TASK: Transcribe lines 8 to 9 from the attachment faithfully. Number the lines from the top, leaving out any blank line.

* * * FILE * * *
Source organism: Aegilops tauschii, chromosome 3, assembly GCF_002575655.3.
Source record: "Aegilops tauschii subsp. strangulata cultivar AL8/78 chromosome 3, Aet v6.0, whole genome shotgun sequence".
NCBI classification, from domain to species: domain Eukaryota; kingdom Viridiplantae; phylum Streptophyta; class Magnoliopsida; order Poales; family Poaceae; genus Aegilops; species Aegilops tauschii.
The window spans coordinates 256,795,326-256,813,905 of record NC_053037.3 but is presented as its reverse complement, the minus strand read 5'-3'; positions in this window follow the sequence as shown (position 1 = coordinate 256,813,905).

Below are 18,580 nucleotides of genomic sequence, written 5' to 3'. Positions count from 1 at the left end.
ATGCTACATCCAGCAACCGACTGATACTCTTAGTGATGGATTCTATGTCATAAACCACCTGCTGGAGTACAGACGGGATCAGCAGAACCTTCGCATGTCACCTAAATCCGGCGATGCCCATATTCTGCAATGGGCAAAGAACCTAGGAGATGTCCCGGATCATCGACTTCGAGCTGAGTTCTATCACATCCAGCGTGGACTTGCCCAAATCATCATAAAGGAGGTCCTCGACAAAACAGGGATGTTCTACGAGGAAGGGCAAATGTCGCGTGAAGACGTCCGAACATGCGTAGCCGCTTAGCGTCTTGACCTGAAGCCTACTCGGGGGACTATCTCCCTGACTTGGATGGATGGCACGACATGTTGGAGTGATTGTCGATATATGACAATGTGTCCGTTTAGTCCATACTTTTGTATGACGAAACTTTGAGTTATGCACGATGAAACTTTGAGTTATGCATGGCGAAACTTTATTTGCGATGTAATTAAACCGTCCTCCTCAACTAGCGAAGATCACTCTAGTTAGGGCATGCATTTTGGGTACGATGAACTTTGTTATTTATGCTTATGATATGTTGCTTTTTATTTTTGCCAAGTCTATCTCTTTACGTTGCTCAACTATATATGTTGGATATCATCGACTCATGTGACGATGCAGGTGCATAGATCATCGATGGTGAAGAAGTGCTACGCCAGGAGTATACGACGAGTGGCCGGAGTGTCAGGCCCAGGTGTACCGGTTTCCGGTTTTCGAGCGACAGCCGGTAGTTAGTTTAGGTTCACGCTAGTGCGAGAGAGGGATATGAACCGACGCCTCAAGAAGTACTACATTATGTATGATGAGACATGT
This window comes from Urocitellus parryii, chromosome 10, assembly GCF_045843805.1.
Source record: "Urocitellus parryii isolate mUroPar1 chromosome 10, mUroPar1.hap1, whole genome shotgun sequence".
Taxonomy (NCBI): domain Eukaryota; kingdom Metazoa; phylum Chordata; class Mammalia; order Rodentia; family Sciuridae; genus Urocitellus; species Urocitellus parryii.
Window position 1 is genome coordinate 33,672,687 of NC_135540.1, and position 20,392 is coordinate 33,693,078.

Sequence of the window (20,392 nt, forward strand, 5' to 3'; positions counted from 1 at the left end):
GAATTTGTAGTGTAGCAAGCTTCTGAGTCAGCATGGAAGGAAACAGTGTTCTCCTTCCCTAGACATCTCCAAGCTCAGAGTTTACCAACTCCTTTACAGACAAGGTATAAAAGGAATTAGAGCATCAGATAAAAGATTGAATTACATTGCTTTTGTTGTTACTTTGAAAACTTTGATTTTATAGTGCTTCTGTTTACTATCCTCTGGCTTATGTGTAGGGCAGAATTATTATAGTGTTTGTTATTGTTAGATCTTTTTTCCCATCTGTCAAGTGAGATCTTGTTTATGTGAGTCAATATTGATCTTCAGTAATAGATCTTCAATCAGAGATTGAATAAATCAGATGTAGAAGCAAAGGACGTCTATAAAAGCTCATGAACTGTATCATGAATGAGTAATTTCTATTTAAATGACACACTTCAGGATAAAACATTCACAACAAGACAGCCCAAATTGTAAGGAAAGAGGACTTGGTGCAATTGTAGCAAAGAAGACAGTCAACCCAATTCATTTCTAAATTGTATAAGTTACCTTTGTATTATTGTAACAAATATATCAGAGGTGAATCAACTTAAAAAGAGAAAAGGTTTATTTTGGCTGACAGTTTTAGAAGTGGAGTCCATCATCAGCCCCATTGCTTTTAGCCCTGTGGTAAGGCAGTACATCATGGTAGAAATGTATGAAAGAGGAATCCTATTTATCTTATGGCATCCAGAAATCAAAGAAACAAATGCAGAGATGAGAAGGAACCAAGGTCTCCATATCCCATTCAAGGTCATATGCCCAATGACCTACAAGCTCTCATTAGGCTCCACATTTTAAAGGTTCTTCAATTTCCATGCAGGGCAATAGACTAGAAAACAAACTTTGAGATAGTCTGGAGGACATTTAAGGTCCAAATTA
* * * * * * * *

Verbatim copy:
Source record: "Urocitellus parryii isolate mUroPar1 chromosome 10, mUroPar1.hap1, whole genome shotgun sequence".
Taxonomy (NCBI): domain Eukaryota; kingdom Metazoa; phylum Chordata; class Mammalia; order Rodentia; family Sciuridae; genus Urocitellus; species Urocitellus parryii.